Mark Surman

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Mark Surman
Mark Surman.jpg
Mark Surman at SIF 2019
Born (1969-02-20) February 20, 1969 (age 50)
Toronto, Ontario, Canada
Alma materUniversity of Toronto
OccupationExecutive director of the Mozilla Foundation
Spouse(s)Tonya Surman (divorced)
ChildrenTristan Surman (1999) Ethan Surman (2002)

Mark Surman is the executive director of the Mozilla Foundation.[1] He supports the notions of web literacy (the skills and competencies needed for reading, writing, and participating on the web) and Open Philanthropy (which advocates the transparency of the operations of nonprofit organizations toward the public).

Surman is a board member of the Toronto Arts Foundation[2] and an advisor to Peer to Peer University.[3]

Education and early employment[edit]

Surman received his bachelor's degree in the history of community media from the University of Toronto in 1994.

In 1998, Surman co-founded and became president of the Commons Group, providing advice on networks, technology, and social change.[4]

From 2005 to 2008, Surman was the managing director of[5] Created by Canada's International Development Research Centre, Swiss Agency for Development and Cooperation, and Microsoft, worked to network the global telecentre community, and improve their sustainability.[6]

The Shuttleworth Foundation, which provides funding for people engaged in social change,[7] awarded Surman one of its inaugural fellowship in 2007. There he helped advance thinking about how to apply open source approaches to philanthropy.[8]

Mozilla Foundation[edit]

In August 2008, Surman became the executive director of the Mozilla Foundation, an independent non-profit that was launched on July 15, 2003 as America Online shut down the Netscape browser division and drastically scaled back its involvement with the Mozilla project.[9]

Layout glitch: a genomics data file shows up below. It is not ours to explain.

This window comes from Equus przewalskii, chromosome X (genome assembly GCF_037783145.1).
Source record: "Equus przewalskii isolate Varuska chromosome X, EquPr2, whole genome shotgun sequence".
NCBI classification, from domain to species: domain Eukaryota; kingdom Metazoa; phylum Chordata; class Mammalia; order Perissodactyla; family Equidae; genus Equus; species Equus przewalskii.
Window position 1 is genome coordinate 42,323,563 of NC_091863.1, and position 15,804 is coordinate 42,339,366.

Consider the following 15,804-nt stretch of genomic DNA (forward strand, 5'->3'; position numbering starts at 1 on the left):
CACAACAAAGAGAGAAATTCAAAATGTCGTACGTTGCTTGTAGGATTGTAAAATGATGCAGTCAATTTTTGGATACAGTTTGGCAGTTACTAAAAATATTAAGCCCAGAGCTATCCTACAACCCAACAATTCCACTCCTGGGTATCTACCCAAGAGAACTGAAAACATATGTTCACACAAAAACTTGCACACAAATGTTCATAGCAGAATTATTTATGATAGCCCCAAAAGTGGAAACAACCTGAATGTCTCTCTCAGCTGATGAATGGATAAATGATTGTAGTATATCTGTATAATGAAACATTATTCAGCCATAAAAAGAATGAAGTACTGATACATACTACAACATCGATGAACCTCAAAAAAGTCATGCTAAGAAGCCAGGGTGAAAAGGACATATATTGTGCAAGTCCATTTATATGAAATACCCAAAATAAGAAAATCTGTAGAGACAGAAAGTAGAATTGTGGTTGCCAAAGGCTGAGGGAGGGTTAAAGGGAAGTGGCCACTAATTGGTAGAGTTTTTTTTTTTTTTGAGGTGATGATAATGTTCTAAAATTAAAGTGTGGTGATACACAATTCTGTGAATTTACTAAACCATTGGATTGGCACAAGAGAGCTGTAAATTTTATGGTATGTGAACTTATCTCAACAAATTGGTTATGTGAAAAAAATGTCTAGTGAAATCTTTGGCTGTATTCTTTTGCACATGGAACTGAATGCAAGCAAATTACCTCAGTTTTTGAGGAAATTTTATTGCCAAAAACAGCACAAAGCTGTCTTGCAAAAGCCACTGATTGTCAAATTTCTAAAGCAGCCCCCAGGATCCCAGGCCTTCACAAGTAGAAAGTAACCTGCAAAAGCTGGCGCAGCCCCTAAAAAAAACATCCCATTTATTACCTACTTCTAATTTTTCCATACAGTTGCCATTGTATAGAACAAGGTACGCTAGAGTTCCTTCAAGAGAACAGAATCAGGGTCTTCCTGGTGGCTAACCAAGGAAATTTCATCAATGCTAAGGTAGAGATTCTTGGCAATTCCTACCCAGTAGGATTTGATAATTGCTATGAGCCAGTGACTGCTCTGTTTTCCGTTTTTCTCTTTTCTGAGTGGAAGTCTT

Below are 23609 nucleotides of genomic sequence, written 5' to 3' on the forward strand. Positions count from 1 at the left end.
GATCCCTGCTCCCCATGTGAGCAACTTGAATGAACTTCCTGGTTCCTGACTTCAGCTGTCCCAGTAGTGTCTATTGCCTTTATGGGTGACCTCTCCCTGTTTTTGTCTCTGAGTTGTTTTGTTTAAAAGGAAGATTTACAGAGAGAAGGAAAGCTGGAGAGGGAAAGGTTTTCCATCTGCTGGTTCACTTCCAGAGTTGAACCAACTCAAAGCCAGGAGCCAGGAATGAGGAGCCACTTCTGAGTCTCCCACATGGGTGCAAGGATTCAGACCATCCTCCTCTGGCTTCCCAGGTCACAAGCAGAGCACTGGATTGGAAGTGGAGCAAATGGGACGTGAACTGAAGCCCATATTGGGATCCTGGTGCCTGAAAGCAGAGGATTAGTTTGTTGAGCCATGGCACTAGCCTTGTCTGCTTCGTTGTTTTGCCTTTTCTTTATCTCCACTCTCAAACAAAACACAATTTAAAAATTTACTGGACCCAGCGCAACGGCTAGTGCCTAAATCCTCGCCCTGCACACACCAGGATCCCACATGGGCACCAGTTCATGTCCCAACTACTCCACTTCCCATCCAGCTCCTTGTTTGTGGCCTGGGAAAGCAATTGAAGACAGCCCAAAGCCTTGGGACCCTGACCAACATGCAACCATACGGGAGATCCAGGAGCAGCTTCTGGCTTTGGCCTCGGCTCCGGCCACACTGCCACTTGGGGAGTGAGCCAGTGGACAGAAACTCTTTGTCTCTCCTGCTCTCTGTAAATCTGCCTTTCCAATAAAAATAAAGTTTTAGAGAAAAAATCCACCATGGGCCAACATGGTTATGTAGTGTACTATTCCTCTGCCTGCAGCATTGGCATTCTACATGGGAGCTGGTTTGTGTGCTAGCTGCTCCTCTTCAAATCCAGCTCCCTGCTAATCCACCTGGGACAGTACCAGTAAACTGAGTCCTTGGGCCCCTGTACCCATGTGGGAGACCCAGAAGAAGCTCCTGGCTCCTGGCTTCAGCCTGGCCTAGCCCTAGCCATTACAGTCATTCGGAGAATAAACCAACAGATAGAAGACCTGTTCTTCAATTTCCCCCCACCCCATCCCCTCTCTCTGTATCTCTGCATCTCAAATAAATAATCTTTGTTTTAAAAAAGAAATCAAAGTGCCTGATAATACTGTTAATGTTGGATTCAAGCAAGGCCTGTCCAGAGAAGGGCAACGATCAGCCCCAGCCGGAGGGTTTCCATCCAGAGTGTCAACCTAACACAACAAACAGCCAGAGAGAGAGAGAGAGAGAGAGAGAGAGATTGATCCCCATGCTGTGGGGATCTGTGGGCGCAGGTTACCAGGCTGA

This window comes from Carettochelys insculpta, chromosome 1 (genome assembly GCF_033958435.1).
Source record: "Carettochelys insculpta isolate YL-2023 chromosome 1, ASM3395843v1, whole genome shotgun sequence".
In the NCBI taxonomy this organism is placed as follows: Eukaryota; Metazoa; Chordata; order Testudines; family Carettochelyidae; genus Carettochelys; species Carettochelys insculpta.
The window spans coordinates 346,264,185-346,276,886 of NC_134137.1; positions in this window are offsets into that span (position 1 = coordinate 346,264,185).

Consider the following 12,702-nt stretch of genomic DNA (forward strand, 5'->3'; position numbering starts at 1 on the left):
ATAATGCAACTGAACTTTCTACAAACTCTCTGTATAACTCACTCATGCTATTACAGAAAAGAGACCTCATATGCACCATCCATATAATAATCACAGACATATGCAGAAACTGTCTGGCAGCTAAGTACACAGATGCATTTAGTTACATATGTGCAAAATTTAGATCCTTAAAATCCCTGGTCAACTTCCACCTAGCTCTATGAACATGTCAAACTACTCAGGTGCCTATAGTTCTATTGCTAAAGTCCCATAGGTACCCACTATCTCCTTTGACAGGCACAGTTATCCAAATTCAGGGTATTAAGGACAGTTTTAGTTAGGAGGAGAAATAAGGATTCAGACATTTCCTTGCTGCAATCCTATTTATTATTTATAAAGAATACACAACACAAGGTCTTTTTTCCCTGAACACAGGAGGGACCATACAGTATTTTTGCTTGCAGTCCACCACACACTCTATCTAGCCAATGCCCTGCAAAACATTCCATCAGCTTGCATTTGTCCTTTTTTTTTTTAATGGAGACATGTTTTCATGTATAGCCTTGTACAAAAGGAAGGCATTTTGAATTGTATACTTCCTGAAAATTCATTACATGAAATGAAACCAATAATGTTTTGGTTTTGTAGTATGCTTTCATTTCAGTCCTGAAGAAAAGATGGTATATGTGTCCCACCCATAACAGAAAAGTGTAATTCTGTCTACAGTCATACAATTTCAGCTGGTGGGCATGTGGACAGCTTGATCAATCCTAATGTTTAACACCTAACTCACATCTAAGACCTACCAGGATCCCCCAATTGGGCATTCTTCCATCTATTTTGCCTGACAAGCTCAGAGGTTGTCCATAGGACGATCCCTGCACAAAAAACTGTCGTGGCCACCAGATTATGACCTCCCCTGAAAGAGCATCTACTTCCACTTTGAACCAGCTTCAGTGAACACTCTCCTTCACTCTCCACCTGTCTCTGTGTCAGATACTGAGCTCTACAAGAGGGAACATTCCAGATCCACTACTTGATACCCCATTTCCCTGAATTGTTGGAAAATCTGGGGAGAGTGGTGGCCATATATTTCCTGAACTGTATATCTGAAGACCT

As executive director, Surman oversaw the launch of Drumbeat,[10] a "global community of people who steward the open web, explaining and protecting the internet as a critical public resource," by supporting projects and local events that gathers creative people "around big ideas, solving problems and building the open web." [11]

In 2012 Surman launched Mozilla’s Maker Party.[12] In those events, volunteers associated with the Mozilla Foundation teach web-literacy classes, focusing on tools, projects, and community.[13]

In 2013, foundation volunteers conducted 1,700 teaching events in 331 cities.[14] At the White House's first-ever Maker's Faire in 2014, hosted by President Barack Obama, Surman and Mozilla announced that Institute of Museum and Library Services, the National 4-H Council, and the Association of Science and Technology Centers would partner with Mozilla for the 2014 Maker Parties.[15]

In 2015 the Mozilla Foundation and Surman started expanding this work by launching Mozilla Learning Networks in 500 cities; these networks design, deliver and spread web literacy curriculum and teaching tools.[16]


In 2005, Prentice Hall published his book "Commonspace: Beyond Virtual Community."[17] And "From the Ground Up: The Evolution of the Telecentre Movement" was published by in 2006.[18]

Surman also has written opinion editorials for the Washington Post,[19],[20] The Globe and Mail,[21] Chronicle of Philanthropy,[22] MIT's Innovations,[23] and Fast Company.[24]

Surman has been interviewed by NPR Morning Edition,[25] The Irish Times,[26] CBC,[27] and other outlets.